By Debra Wood, RN, contributor
Long a voice for prenatal and newborn health, the Association of Women's
Health, Obstetric and Neonatal Nurses has branched out, partnering with other
entities to improve women's well being.
"We recognized there was much more to women than her reproductive years, and
in fact, what happens before her reproductive and during her reproductive
[years] determines what happens after," said AWHONN President Deb Hobbins, MSN,
APRN, NP, associate chief nurse and manager of clinical services and primary
care at the Veterans Administration Salt Lake City Health Care System.
AWHONN's 35th annual convention takes place in Tampa, Florida, June 26-30.
This year's convention theme is "Challenging the Status Quo."
The association has joined several prominent organizations in a national
campaign to fights cardiovascular disease in women through education, risk
identification and health promotion. Hobbins and Gail Kincaide, AWHONN executive
director, attended this year's American Heart Month kick-off event in February
at the White House.
"We were invited there because of the work we have done in primary prevention
and risk reduction for women," Kincaide said. "As part of that project, we have
a quality improvement component in which we gather information about women and
how they are integrating the risk assessment information into behavior and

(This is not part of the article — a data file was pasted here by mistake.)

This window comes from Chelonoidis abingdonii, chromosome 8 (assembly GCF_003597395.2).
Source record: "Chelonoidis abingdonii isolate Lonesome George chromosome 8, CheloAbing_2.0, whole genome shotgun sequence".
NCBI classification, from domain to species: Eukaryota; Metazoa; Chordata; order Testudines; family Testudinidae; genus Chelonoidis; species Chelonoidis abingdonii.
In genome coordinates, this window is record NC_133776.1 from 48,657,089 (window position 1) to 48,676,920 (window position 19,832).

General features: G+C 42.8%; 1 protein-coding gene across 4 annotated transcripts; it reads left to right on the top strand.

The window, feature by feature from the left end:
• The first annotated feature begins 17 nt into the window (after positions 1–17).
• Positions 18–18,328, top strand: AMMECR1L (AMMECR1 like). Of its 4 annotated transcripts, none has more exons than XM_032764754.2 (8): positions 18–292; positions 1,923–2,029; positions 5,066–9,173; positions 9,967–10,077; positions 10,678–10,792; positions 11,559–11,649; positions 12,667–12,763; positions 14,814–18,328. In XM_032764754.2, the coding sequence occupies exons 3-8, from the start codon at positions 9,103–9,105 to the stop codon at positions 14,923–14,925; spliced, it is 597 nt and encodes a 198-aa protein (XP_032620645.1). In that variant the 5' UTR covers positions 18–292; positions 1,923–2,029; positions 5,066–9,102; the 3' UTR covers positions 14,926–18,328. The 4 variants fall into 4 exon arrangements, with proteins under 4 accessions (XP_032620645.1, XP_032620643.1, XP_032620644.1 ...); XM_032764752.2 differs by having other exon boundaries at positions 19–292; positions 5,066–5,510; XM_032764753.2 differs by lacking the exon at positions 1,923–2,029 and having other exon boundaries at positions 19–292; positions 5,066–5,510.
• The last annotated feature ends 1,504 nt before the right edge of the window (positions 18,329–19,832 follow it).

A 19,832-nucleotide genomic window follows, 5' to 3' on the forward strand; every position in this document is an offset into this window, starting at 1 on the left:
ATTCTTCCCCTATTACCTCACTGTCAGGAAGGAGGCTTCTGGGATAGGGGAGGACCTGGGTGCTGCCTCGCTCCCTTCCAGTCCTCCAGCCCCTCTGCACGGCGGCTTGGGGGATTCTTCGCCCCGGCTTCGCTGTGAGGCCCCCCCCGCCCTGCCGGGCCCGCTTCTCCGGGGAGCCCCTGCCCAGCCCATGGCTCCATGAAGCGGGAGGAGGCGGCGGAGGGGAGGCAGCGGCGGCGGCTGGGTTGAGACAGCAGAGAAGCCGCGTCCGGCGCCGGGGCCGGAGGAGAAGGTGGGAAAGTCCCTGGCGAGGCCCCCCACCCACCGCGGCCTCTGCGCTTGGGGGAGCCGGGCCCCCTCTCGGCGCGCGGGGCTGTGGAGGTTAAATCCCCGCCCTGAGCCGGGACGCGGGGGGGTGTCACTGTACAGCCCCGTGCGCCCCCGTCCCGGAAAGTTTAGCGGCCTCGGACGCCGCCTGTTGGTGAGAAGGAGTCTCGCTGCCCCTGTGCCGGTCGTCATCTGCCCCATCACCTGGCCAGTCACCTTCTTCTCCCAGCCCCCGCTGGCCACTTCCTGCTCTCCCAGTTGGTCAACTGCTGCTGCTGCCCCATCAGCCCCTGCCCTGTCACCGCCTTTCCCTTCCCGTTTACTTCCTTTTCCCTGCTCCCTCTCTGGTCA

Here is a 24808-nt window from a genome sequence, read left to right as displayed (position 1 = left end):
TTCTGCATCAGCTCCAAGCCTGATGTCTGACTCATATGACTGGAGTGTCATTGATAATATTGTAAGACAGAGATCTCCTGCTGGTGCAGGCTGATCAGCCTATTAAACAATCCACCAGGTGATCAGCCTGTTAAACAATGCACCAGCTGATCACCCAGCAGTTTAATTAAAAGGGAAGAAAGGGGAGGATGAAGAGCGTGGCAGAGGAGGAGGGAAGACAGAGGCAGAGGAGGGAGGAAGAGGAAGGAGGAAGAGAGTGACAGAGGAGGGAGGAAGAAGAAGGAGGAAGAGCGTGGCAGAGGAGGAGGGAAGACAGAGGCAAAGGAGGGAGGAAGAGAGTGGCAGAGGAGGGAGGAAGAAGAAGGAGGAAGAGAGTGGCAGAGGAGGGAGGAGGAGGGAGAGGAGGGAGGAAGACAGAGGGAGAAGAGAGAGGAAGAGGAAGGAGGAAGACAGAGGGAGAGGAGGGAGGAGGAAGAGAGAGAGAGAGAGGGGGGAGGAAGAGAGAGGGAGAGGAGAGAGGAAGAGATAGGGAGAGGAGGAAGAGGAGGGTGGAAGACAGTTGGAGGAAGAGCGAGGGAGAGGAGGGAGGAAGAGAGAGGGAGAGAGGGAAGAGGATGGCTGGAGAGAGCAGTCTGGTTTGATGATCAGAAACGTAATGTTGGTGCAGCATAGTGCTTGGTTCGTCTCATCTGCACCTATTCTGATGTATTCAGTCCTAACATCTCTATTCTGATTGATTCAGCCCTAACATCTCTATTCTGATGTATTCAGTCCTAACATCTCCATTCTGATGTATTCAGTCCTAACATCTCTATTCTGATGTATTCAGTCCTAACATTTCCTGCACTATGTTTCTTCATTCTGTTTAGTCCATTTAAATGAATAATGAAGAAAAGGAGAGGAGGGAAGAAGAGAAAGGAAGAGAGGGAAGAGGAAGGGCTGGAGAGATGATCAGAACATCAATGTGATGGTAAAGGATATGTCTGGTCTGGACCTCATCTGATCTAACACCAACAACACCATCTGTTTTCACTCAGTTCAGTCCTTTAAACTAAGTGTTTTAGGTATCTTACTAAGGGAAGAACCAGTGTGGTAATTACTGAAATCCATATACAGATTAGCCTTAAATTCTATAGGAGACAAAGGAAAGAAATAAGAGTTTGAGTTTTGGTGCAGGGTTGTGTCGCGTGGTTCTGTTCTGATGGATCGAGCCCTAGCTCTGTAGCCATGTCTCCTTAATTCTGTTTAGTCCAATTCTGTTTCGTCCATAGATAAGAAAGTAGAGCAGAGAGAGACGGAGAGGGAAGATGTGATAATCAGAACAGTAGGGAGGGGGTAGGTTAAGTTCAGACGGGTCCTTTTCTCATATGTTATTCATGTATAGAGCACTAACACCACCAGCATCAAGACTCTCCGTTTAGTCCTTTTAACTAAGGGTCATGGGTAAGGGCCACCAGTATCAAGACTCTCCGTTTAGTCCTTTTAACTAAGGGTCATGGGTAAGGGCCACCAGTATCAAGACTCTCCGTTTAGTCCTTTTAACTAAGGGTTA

That data will help nurse practitioners tailor their messages to women in the
future, and if necessary, change their approach.
AWHONN also partners with the March of Dimes and other organizations to raise
awareness about the problems of prematurity and aims to decrease preterm
delivery rates by 15 percent by 2008. Among its responsibilities for this
initiative, AWHONN is consulting and contributing to the development of
professional education resources about prematurity.
Other focus areas for shaping public policy and developing educational
offerings include breastfeeding, environmental toxins and their effect on women
and newborns, domestic violence, gender equality in health care and diversity in
"We need to recruit new nurses and get people into nursing that come from
diverse backgrounds, as well as we need to get nurses from diverse backgrounds
into their specialty organizations," Hobbins said. "My goal is inclusivity. I
thought we should include as many individuals as we could in our organization
and [participate in] partnering."
The organization has joined several other nursing associations in forming the
Amelia Island Consortium to share expertise across common concerns. For
instance, AWHONN has collaborated with the American Association of Diabetes
Educators about gestational diabetes and worked with a psychiatric nursing
association about problems faced by child abuse survivors during the perinatal
"Resources are getting more scarce for everybody, so [shaping] with each
other is a good thing," Hobbins said.
The 22,000-member, Washington-based association has 163 chapters and depends
on dues, donations and corporate sponsorship of some of its programs. This year,
its 35th anniversary, AWHONN has set a goal of raising $35,000 for its
HealthFunds program, which provides financial support for grassroots lobbying